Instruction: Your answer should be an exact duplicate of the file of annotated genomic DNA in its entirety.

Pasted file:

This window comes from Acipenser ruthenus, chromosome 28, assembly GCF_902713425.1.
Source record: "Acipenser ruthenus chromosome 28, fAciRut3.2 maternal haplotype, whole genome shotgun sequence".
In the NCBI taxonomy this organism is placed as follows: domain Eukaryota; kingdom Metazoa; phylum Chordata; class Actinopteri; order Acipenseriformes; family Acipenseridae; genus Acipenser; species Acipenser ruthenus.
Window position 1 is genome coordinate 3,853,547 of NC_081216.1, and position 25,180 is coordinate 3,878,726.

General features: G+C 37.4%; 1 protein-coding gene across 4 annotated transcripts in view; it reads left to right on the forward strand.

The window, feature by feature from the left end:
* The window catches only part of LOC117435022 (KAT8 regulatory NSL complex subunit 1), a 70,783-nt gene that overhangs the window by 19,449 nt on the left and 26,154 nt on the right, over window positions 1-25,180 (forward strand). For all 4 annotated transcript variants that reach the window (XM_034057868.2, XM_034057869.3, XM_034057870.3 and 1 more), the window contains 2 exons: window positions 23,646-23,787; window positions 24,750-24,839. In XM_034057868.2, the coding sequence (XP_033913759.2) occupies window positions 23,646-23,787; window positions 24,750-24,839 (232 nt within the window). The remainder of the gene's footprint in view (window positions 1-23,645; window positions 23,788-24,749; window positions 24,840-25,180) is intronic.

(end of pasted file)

This window comes from Acipenser ruthenus, chromosome 28, assembly GCF_902713425.1.
Source record: "Acipenser ruthenus chromosome 28, fAciRut3.2 maternal haplotype, whole genome shotgun sequence".
In the NCBI taxonomy this organism is placed as follows: domain Eukaryota; kingdom Metazoa; phylum Chordata; class Actinopteri; order Acipenseriformes; family Acipenseridae; genus Acipenser; species Acipenser ruthenus.
Window position 1 is genome coordinate 3,853,547 of NC_081216.1, and position 25,180 is coordinate 3,878,726.

General features: G+C 37.4%; 1 protein-coding gene across 4 annotated transcripts in view; it reads left to right on the forward strand.

The window, feature by feature from the left end:
* The window catches only part of LOC117435022 (KAT8 regulatory NSL complex subunit 1), a 70,783-nt gene that overhangs the window by 19,449 nt on the left and 26,154 nt on the right, over window positions 1-25,180 (forward strand). For all 4 annotated transcript variants that reach the window (XM_034057868.2, XM_034057869.3, XM_034057870.3 and 1 more), the window contains 2 exons: window positions 23,646-23,787; window positions 24,750-24,839. In XM_034057868.2, the coding sequence (XP_033913759.2) occupies window positions 23,646-23,787; window positions 24,750-24,839 (232 nt within the window). The remainder of the gene's footprint in view (window positions 1-23,645; window positions 23,788-24,749; window positions 24,840-25,180) is intronic.